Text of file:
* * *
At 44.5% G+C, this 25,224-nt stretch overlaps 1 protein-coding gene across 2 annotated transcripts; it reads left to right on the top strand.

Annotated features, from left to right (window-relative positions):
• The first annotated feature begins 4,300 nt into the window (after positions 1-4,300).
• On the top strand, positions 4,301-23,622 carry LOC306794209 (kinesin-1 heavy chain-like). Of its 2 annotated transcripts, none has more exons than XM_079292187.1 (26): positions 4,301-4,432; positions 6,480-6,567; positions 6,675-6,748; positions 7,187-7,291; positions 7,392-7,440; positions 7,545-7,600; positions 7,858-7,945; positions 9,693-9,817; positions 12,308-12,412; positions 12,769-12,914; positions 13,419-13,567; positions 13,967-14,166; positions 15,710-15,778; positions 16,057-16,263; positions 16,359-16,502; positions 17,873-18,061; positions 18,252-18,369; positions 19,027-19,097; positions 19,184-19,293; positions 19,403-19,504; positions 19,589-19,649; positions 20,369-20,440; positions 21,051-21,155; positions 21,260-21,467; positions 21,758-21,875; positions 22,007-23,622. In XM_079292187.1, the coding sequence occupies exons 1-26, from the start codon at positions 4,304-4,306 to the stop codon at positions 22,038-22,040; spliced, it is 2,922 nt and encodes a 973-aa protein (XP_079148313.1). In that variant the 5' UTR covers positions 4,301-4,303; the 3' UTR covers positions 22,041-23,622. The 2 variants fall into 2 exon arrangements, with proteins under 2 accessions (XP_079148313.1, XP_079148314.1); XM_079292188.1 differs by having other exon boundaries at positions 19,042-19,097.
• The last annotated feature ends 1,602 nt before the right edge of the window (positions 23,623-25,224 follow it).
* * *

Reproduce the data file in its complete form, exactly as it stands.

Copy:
At 44.5% G+C, this 25,224-nt stretch overlaps 1 protein-coding gene across 2 annotated transcripts; it reads left to right on the top strand.

Annotated features, from left to right (window-relative positions):
• The first annotated feature begins 4,300 nt into the window (after positions 1-4,300).
• On the top strand, positions 4,301-23,622 carry LOC306794209 (kinesin-1 heavy chain-like). Of its 2 annotated transcripts, none has more exons than XM_079292187.1 (26): positions 4,301-4,432; positions 6,480-6,567; positions 6,675-6,748; positions 7,187-7,291; positions 7,392-7,440; positions 7,545-7,600; positions 7,858-7,945; positions 9,693-9,817; positions 12,308-12,412; positions 12,769-12,914; positions 13,419-13,567; positions 13,967-14,166; positions 15,710-15,778; positions 16,057-16,263; positions 16,359-16,502; positions 17,873-18,061; positions 18,252-18,369; positions 19,027-19,097; positions 19,184-19,293; positions 19,403-19,504; positions 19,589-19,649; positions 20,369-20,440; positions 21,051-21,155; positions 21,260-21,467; positions 21,758-21,875; positions 22,007-23,622. In XM_079292187.1, the coding sequence occupies exons 1-26, from the start codon at positions 4,304-4,306 to the stop codon at positions 22,038-22,040; spliced, it is 2,922 nt and encodes a 973-aa protein (XP_079148313.1). In that variant the 5' UTR covers positions 4,301-4,303; the 3' UTR covers positions 22,041-23,622. The 2 variants fall into 2 exon arrangements, with proteins under 2 accessions (XP_079148313.1, XP_079148314.1); XM_079292188.1 differs by having other exon boundaries at positions 19,042-19,097.
• The last annotated feature ends 1,602 nt before the right edge of the window (positions 23,623-25,224 follow it).